Archive for January, 2009

Skyline History, Part 7.

January 12, 2009

Continued from “Skyline History, Part 6.

The C110 series and 4th Generation of Skyline was released for sale in September of 1972.

1972 Nissan Skyline 1600 (4th Generation Skyline)

1972 Nissan Skyline 1600 Hardtop (4th Generation Skyline)

The lineup was very similar to that of the previous generation, with both 4 and 6 cylinder options in a range of either Coupe/Hardtop, Sedan or Wagon/Estate.  The engines were again the G16, G18 in 4cylinder and L20 in 6cylinder form for the Japanese Domestic Market and as with the previous C10/3rd generation Skyline…


The great facelift face-off

January 11, 2009

what’s better than one DR30 Skyline? Why, two DR30 Skylines of course!

after four years of logistical nightmares, various states of disrepair, and a distance of over 150km separating each vehicle, I finally got the chance to photograph ‘em together in running condition with a suitable backdrop.

As they say, a picture tells a thousand words – so I’ll stop greasing now. Click on the photo below to view the entire set :D

facelift face-off

Getting all darth vader up in yo' grille.


January 9, 2009

This one word may well be what you would hear cascading out from many a classic lover’s mouth once they start to delve in behind the panels of a project car they’ve just bought.  As we all are well aware, old cars rust and they rust badly unless well taken care of.  In the UK, things are even more tragic, with salted roads and by comparison to NZ a mammoth population, it’s a wonder they have as many classic or retro cars as they do.  Despite this fact, the UK like everywhere else is by no means immune to spectacular finds of decidedly rare beasts.  One such car which has been unappreciated in almost all era’s it’s been witness to since it’s inception is the Austin A40 Somerset.  Having only been available from 1952 through to 1954 with production figures around 170,000 it’s safe to say it isn’t a particularly common motorvehicle at least in good shape.  Which this one in question, really wasn’t.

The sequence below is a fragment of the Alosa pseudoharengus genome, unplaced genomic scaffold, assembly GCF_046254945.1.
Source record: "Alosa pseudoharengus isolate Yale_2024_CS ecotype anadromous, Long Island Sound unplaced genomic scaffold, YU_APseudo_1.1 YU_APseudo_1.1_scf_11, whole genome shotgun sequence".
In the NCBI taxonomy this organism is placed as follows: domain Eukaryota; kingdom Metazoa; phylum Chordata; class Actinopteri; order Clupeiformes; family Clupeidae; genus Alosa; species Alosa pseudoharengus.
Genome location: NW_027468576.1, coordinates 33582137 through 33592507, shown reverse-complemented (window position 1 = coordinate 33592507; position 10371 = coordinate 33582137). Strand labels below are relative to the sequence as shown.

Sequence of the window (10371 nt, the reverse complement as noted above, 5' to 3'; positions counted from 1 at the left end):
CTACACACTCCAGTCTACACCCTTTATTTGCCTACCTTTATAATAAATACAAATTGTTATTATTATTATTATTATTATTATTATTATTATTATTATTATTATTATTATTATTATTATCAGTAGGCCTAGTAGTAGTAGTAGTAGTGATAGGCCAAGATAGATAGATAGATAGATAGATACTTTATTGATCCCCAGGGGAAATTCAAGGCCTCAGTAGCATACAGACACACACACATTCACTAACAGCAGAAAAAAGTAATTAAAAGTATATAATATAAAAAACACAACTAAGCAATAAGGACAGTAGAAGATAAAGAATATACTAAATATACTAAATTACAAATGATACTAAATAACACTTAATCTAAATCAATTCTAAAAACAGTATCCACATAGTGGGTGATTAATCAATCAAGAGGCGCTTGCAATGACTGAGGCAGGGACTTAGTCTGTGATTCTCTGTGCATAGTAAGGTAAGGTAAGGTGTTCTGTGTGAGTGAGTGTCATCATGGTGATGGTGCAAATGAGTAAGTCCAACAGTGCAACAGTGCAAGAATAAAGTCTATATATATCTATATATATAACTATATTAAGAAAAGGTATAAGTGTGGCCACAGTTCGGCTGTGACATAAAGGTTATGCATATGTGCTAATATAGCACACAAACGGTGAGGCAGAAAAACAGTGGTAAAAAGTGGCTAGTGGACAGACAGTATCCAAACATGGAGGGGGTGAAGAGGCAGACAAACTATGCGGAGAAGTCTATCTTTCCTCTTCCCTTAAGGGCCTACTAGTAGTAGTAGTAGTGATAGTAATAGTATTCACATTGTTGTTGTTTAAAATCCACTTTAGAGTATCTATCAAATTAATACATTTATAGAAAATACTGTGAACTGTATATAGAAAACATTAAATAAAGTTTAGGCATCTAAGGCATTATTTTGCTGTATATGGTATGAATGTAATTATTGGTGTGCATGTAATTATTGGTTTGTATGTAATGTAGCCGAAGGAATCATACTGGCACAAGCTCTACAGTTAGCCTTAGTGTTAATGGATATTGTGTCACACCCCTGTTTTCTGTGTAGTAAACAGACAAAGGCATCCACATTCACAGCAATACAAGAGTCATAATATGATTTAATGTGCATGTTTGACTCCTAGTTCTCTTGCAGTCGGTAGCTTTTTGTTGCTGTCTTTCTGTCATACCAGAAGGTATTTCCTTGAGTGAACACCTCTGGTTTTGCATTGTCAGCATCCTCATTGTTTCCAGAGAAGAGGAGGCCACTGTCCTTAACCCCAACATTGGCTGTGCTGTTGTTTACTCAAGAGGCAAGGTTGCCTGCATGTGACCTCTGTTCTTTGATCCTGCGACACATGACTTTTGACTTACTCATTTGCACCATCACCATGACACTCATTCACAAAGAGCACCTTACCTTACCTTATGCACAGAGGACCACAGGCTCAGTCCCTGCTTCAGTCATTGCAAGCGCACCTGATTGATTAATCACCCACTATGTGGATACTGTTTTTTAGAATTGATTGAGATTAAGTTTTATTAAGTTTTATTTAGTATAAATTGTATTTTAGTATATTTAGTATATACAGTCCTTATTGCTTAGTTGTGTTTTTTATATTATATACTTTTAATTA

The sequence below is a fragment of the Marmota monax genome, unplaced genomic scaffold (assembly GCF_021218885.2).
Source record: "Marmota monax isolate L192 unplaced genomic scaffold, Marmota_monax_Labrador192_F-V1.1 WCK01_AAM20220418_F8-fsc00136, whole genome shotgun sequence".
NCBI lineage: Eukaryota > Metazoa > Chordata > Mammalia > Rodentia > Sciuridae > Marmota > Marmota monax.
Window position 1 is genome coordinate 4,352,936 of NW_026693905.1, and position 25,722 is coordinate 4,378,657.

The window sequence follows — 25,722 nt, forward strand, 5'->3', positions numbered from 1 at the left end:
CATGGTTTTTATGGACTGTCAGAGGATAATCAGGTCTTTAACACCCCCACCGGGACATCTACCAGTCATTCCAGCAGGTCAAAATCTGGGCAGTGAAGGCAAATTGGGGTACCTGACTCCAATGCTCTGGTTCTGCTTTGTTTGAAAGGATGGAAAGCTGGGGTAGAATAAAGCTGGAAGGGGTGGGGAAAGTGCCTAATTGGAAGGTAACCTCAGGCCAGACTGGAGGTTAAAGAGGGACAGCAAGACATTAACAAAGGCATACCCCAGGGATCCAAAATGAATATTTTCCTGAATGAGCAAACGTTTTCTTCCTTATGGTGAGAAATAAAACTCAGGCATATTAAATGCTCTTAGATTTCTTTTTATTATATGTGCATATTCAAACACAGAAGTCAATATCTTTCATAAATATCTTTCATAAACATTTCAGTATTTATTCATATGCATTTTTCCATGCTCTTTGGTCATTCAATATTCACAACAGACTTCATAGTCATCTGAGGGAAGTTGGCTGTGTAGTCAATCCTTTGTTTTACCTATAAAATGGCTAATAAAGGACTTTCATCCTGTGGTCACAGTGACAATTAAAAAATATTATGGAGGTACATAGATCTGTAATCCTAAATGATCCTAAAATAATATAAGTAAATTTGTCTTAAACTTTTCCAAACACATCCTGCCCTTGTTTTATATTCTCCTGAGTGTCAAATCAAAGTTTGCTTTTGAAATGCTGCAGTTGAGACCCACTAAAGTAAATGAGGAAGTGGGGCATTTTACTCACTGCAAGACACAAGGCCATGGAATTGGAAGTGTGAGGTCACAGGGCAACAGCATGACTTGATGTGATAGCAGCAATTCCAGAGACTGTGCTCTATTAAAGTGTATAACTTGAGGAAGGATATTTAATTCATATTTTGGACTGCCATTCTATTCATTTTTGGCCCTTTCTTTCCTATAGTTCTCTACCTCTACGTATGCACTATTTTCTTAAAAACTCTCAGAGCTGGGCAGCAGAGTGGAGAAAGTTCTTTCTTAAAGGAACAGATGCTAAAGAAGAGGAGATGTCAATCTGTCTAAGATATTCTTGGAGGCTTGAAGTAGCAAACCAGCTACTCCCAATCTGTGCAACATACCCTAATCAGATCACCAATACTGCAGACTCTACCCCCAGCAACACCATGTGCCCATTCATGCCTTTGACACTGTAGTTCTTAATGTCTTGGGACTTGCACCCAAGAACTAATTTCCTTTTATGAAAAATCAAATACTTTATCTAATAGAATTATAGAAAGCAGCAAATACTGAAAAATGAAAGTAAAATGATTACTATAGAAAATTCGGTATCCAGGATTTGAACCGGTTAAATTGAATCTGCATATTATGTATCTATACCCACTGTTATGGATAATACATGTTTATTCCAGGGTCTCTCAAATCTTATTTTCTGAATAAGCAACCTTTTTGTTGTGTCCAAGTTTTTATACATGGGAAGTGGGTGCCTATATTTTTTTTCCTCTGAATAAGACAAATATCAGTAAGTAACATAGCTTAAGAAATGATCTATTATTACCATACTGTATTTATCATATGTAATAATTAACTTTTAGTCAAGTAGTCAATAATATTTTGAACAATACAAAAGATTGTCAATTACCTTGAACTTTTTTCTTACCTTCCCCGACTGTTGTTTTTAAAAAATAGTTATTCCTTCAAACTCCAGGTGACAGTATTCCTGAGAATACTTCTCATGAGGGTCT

The beginning!  Appears fairly solid from 3 metres.

The beginning! Appears fairly solid from 3 metres.

Most, seeing this car as it stands and looks there in the picture, would think “Well… that’s not all bad… I’ll start stripping it down and replacing a few bits and bobs, she’ll be back on the road in no time.”  However ‘scaryoldcortina’ , famed member of the retro-rides forums and the new owner of this Somerset (thanks to a trade for a Panda (an Italian one, not a Chinese one)) is not most people, he’s a man with a plan, a plan that doesn’t involve the original shape of the car much at all.  So the strip down began…


The eternal idol(s)

January 7, 2009

if there’s one endearing thing about Japanese car culture, it’s that they never seem to forget the classics.

'80s Hero

Hachimaru Hero, vol. 1: Eternal Idol AE86

Hachimaru Hero by Geibunsha Publishing is one of the few Japanese automotive magazines to focus entirely on the cars of the ’80s. From beloved highway stompers such as the Fairlady 200ZR to the humble family wagon Civic Shuttle, a bewildering array of cult to cooking cars are covered in ten incredibly well-produced volumes.


Japanese Junkyard

January 6, 2009

Whilst stumbling about for other things entirely I happened upon this website and thought I would share it with you all;

70s Mazda Bonga

70's Mazda Bonga

There’s some cars and trucks in here that I’m sure most people would die for, just scattered about and left to die on their own, in field or yards or other such.  As well as just some peculiar spots.  It’s not uncommon to see pictures of such things from the UK or the US but seeing them in and from Japan is not something that is witnessed with anywhere near the same regularity.